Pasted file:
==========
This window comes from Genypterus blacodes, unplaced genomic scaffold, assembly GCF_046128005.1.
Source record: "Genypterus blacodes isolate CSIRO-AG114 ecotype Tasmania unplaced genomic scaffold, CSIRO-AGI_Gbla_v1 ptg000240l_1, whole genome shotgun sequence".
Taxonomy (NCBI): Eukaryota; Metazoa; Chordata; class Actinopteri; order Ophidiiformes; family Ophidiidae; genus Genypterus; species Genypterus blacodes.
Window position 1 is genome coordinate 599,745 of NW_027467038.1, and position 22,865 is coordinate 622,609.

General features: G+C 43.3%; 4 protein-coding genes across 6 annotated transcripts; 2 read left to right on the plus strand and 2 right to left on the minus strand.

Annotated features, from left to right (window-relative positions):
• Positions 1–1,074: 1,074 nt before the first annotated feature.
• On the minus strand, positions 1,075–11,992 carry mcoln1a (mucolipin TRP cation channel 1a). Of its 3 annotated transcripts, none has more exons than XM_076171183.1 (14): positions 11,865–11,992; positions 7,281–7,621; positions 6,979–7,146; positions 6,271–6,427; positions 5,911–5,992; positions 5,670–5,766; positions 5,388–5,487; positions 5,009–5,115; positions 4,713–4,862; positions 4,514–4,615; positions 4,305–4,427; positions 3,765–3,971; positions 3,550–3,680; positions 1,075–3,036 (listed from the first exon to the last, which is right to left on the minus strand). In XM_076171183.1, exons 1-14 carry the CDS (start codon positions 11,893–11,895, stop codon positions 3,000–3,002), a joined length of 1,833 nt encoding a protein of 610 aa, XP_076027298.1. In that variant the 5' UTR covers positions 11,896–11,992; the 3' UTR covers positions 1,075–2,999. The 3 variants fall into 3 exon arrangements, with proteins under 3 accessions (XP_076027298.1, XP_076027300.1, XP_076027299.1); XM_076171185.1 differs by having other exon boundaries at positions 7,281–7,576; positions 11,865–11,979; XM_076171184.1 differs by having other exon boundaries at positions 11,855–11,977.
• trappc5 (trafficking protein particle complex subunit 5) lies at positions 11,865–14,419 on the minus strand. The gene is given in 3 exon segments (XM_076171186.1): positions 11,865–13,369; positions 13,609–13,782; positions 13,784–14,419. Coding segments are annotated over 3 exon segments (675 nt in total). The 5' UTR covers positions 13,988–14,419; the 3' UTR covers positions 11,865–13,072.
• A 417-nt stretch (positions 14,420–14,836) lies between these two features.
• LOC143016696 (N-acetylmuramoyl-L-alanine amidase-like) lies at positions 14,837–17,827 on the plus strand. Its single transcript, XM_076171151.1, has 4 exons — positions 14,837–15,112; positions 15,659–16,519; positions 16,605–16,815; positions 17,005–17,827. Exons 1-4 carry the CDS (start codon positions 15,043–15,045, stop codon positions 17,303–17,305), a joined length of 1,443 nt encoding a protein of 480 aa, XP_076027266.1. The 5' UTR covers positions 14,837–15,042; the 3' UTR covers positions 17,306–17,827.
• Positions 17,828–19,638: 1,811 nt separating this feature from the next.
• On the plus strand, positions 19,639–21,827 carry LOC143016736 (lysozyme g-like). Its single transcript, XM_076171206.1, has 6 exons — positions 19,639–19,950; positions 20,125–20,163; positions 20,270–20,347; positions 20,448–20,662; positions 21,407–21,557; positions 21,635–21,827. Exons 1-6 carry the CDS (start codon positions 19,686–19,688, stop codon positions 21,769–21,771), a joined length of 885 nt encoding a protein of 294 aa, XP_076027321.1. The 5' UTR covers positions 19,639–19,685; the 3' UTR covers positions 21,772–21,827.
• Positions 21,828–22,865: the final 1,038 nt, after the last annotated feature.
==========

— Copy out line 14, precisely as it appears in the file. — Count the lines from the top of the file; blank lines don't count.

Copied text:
• Positions 21,828–22,865: the final 1,038 nt, after the last annotated feature.